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“I’ve always wanted to be challenged, and that really cultivated a sense of pushing my limits of how much I can learn,” said MHS valedictorian Rocio Sanchez-Salcido.

Rocio Sanchez-Salcido can remember attending her older sister’s high school graduation when she was 10 years old. The speeches from the valedictorian and salutatorian inspired her to want to become the valedictorian for her own graduating class at Marana High—and this year, she achieved that goal. 

“Right there I set it as one of my goals. I’ve just always wanted to be the best, as weird as that might sound,” Sanchez-Salcido said. “That was a position I saw myself being able to achieve. So I started working really hard. But because of the pandemic, my last semester was really challenging and different compared to the last three years. So when I found out I got it, I was so excited. It felt like all my hard work paid off.” 

Sanchez-Salcido told her family of her goal, and they supported her all throughout high school. During her freshman year, her report card indicated she was third in her class, and she knew she could push herself to achieve No. 1. But she admits there were times her family was concerned for her because of all the academic responsibilities she was juggling.

“I’ve always wanted to be challenged, and that really cultivated a sense of pushing my limits of how much I can learn, which is really important to have if you’re doing something like this,” Sanchez-Salcido said. “I spent so many nights staying up until 3 in the morning, just making sure all my projects were done and studying for big tests.” 

Sanchez-Salcido set goals and routines to be able to become valedictorian, including taking Advanced Placement classes. However, this was complicated during COVID, when at-home schooling made it harder to focus. To stay on track, she used planners, timers, and alarms ahead of every video call. 

“You’re at home all the time, and you associate your home and your room with relaxing, or at least not with school. So it definitely took some time to build the association that you’re at home but still have to do that work,” Sanchez-Salcido said. “But after a while of not seeing anyone, you start to feel the effects of the loneliness and isolation. There were definitely some bumps in the road where it didn’t even feel like school. But once it went back to hybrid and having the opportunity to come back to school, it helped and made it feel more like school.”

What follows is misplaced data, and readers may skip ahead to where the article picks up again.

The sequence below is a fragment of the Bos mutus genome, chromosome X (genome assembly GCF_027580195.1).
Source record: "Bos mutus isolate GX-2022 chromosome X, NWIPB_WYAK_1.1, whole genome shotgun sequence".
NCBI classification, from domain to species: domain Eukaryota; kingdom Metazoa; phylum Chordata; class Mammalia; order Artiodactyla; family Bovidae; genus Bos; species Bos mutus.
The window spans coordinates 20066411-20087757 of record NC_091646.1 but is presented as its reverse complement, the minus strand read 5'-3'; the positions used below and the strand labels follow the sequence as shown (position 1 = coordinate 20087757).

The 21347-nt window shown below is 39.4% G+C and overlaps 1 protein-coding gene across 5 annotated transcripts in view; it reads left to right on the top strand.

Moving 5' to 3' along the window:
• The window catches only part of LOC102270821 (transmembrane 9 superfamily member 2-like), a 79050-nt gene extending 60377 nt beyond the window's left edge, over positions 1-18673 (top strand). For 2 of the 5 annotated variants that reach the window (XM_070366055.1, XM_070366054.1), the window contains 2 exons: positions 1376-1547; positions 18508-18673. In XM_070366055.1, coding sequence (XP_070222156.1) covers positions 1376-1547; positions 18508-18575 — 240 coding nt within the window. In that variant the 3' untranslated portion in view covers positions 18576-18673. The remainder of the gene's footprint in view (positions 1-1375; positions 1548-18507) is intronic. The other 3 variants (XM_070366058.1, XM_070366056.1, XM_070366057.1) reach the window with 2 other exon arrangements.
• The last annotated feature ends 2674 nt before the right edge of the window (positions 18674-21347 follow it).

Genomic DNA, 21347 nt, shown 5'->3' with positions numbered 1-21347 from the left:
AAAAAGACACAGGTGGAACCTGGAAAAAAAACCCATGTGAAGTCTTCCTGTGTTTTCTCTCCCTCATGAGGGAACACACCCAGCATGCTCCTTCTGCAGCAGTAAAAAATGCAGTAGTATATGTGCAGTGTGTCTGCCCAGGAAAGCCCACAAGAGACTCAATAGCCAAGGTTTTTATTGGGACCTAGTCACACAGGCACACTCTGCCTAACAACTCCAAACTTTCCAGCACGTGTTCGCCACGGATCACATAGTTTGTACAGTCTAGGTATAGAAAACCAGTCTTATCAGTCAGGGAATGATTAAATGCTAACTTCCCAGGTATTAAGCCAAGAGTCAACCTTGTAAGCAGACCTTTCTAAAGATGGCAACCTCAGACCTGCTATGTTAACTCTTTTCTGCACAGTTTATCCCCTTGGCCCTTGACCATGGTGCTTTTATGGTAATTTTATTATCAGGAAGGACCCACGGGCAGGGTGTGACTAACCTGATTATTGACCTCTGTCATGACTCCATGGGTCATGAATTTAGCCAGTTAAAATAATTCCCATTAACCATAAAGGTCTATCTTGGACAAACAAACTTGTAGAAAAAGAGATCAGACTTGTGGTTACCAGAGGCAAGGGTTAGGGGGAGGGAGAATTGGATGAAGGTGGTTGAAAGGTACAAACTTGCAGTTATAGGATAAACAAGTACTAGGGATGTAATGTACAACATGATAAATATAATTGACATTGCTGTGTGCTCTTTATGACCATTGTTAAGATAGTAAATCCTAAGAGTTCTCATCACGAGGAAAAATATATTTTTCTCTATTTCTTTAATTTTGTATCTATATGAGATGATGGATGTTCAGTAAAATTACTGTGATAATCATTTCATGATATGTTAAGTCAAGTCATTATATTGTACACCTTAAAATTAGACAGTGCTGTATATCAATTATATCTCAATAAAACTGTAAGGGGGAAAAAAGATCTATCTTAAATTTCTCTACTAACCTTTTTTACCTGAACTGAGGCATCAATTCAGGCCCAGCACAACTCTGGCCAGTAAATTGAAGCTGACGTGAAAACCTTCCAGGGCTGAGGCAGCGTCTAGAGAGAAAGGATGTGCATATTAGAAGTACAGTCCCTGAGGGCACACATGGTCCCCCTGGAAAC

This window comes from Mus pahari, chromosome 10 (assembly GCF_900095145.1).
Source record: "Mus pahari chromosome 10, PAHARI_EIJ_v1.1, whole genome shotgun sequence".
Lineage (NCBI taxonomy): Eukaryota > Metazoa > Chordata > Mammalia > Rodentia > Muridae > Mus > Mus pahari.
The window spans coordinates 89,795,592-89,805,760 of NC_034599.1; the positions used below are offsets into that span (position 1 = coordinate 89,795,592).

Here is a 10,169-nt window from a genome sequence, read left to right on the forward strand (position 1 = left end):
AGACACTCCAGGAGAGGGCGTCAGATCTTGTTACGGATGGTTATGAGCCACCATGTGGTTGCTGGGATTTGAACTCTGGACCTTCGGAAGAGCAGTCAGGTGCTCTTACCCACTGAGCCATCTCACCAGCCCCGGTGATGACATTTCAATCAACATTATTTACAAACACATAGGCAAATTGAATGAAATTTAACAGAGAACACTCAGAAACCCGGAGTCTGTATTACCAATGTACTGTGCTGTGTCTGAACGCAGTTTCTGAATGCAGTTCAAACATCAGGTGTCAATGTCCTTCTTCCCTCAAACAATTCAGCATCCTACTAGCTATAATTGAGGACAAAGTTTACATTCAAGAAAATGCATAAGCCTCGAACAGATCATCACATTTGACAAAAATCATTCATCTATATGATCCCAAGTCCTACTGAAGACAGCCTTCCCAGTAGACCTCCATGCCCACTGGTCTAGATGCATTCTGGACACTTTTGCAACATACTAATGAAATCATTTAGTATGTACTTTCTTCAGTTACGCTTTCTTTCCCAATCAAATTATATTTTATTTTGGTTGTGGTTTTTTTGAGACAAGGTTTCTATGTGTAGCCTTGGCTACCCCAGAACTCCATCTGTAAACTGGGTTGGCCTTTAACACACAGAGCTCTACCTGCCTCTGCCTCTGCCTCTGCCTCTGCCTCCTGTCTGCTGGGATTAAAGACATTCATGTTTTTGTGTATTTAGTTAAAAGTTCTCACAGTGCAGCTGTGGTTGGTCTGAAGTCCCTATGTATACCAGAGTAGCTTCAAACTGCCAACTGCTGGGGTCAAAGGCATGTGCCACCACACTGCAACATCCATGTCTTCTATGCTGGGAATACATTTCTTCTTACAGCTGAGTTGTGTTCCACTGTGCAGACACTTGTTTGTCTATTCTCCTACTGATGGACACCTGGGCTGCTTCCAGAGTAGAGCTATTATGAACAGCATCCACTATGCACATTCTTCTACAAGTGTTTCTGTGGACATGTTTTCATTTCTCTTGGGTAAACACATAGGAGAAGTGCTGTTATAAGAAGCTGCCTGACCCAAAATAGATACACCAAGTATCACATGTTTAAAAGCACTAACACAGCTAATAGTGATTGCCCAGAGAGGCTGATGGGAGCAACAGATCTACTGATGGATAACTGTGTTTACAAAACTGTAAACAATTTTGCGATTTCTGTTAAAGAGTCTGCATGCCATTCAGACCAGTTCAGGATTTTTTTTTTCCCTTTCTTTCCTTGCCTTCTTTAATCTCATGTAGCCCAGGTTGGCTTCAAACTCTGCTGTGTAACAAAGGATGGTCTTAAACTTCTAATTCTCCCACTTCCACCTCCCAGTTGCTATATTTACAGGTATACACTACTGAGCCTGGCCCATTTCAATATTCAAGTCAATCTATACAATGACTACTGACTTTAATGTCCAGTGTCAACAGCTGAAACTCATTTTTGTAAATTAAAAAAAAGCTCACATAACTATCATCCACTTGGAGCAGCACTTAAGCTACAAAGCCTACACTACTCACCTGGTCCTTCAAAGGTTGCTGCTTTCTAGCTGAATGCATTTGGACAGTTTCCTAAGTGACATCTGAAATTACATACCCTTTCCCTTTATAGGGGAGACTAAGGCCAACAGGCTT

Beyond the bookwork, Sanchez-Salcido served as class president of the student council, participated in Marana High School’s Mu Alpha Theta math competition club and worked on the prom committee. 

“I don’t even know how I did it now, going to school all day, and then at 5 p.m. going to school again to work until 11,” Sanchez-Salcido. 

She also recently achieved another major goal: On her birthday, she found out she was accepted to Stanford University, which she acknowledges was a pretty awesome birthday present. Her extracurricular balance of math and student council is reflected in her choice of college study: a major in mathematics, and possibly a minor in political science. 

“The amazing teachers at Marana really helped me find and cultivate a love for math,” Sanchez-Salcido said. “And I took AP Gov this year, and learning about how the government functions and all the stats that go into voting, and how our system works is so intriguing to me… I want to use what I love about math to help people or give people information.” 

Though her time at the graduation podium is a long time coming, Sanchez-Salcido is still planning out her graduation speech. She says she wants to focus on her motto of “have the audacity to believe in yourself.”

“There are so many people who try to limit what you can do. I’ve been told so many times that my dreams are unattainable, or that what I’m doing is too hard,” Sanchez-Salcido said. “You have to not let what people think blind you from what you have to do. I’ve found people are scared of someone who is confident in themselves. So my mentality has always been to rely on yourself. If you can’t have that confidence in yourself, how can you have it in other people? I just want to encourage people and congratulate them, and make them feel that what they did was worth it all these years. I know how hard this year has been for all these people, but they did it.” 

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